Toronto foundation stripped of charity status after audit finds alleged links to Kurdish guerrillas
The Canada Revenue Agency has revoked the charity status of a Toronto relief group active in Syria, saying its resources may have been used to support Kurdish fighters.
The Anatolia Cultural Foundation, which funds medical and humanitarian aid for Syrian civilians, is the latest charity CRA auditors have tied to overseas terrorist groups.
In documents obtained by Global News, the CRA alleged the charity was focused on “advancing and promoting a political ideology associated with the Kurdistan Workers Party (PKK).”
“The PKK is an organization listed as a terrorist entity in Canada,” the CRA wrote. “As such, concerns exist that the organization’s resources may have been used to support the political efforts of the PKK and/or its armed militia groups.”
The CRA documents, released Monday, alleged the charity had directed $160,000 — 40% of its revenue — to “groups or individuals associated with, or supportive of, the PKK.”
Two of the charity’s key figures “appear to be openly supportive of the PKK itself and/or groups associated with the PKK,” the CRA said.
The charity also funded intermediaries who “appeared to be associated with, supportive of, or belonged to, an organization which was politically aligned with the PKK.”
In addition, it funded the Rojava Media Project, “whose stated goal was to document the revolution in Rojava [the Kurdish name for northeast Syria], and whose documentary prominently featured scenes about the PKK and associated groups.”
The Anatolia Cultural Foundation’s president, Ilhan Ulutas, denied the allegations and said the decision would be appealed. The Toronto-based group had been a government-registered charity since 2011.
The CRA audit covered the years 2011 to 2014. The group was notified in a Jan. 2, 2019 letter that its charity status was being revoked. The decision was announced in the government’s Canada Gazette on Feb. 23.
The key projects listed on the Anatolia Foundation’s website are all in the region of Syria controlled by Kurdish fighters and include construction of a hospital in Kobane, which was retaken from ISIS in 2015.
Another project involved humanitarian aid in Syria’s Afrin region. According to the CRA website, the charity claimed only $572,000 in revenues during the six years it filed financial reports.
Conservative MP Peter Kent confirmed he had spoken at an event hosted by the Anatolia charity in 2017. He said that, in his speech, he thanked the Iraqi-Kurdish Peshmerga militia for its fight against ISIS.
“This event was really a fundraiser for the Yazidi survivors from the Sinjar region that were in the Kurdish autonomous region,” the Thornhill MP said in an interview.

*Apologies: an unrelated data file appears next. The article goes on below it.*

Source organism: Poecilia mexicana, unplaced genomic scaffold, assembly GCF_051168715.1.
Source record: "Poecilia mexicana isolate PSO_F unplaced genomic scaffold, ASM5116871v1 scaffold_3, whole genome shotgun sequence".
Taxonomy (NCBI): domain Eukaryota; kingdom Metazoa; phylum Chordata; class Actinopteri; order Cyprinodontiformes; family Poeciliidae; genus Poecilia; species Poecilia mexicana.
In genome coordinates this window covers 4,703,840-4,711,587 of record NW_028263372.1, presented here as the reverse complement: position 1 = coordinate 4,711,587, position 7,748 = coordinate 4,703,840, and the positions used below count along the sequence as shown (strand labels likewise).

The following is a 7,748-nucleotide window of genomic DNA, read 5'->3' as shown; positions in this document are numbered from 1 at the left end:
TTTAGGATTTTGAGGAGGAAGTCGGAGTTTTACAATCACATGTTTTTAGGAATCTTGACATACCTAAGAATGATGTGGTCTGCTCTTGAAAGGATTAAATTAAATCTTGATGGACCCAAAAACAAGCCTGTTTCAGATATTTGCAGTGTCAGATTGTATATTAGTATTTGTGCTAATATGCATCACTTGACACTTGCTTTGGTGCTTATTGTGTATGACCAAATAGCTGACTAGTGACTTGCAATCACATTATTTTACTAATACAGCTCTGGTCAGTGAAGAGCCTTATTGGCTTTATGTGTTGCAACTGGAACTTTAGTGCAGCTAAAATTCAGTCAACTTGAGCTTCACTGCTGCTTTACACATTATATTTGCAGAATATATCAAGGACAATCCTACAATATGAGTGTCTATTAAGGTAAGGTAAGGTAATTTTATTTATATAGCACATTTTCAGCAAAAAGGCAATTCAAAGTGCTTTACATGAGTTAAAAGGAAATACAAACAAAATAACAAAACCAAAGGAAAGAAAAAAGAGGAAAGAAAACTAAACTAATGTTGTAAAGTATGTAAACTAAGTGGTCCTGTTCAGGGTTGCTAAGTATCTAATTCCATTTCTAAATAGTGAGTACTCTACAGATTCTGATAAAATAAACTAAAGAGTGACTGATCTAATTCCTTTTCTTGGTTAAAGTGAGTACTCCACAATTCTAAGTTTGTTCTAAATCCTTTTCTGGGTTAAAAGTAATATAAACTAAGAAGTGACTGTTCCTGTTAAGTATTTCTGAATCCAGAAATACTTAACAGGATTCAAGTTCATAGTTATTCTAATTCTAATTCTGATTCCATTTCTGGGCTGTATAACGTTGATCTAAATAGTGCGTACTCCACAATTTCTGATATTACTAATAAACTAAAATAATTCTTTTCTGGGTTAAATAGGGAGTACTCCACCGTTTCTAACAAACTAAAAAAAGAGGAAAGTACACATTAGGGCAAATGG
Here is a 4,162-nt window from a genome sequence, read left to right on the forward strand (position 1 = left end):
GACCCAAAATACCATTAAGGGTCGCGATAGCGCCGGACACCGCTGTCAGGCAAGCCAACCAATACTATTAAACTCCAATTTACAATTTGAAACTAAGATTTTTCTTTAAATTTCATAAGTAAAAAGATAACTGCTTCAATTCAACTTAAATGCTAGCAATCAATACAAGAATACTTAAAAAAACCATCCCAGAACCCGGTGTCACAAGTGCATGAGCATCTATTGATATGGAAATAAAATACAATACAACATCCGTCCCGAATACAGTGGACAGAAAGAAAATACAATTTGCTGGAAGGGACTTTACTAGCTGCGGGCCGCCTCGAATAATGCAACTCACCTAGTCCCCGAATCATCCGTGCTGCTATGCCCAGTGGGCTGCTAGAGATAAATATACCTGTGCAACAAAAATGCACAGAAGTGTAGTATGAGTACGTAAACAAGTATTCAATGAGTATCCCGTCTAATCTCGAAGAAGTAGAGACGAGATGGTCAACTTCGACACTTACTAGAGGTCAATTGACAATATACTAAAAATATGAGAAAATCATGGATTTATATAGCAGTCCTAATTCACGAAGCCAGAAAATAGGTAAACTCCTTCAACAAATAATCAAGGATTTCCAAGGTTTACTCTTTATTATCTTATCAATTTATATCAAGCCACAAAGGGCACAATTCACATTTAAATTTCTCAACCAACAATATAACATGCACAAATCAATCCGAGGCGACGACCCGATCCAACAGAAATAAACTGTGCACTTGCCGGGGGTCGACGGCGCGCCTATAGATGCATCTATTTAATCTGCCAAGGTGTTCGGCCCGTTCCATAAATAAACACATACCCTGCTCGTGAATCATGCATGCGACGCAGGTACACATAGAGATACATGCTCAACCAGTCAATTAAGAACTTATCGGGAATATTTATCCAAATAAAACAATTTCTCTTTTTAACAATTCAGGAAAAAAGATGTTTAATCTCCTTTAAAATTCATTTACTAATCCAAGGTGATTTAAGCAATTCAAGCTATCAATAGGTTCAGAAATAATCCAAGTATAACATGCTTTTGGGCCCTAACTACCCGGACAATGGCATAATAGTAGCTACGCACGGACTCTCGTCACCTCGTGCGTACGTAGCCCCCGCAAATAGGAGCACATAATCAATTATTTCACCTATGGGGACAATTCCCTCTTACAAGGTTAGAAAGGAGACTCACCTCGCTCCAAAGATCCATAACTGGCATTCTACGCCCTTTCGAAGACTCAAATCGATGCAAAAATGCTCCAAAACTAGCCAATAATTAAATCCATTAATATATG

WATCH: ISIS fighters remain holed up in the group’s last enclave in Syria, a military source said
But the CRA summary said its audit had found the Anatolia foundation “did not devote all its resources to charitable purposes and activities” and “failed to demonstrate direction and control” over its resources.
It did not keep proper books and records or issue donation receipts properly, failed to file financial returns as required and “was gifting resources to a non-qualified donee,” the CRA said.
“For all of these reasons, and for each reason alone, it is the position of the CRA that the organization no longer meets the requirements necessary for charitable registration,” it wrote.
The CRA added that its analysis of information obtained during the audit, as well as from open sources, led it to believe the Anatolia Foundation, “through its various funding and gifting arrangements, may have knowingly or unknowingly extended the benefits of its status as a registered charity to fund the activities” of groups linked to the PKK.
Founded by the imprisoned Abdullah Ocalan, the PKK is supported by many Kurds who sympathize with its separatist conflict against Turkey. But Turkey views the PKK and its Syrian counterpart, the YPG, as terrorist groups.
According to the Public Safety Canada website, the PKK’s activities include attacking “Turkish military, diplomats and Turkish businesses at home and in some western European cities.”
“It has also been known to bomb resorts and kidnap tourists in an attempt to destabilize tourism in Turkey. On April 11, 2017, the PKK bombed a police compound in Diyarbakir, Turkey, resulting in the death of three people, including one police officer.”
The charity announcement comes as the RCMP is hoping to convince Turkish authorities to allow Canadian ISIS members captured in Kurdish-controlled northeast Syria to transit through Turkey so they can be prosecuted in Canada.
© 2019 Global News, a division of Corus Entertainment Inc.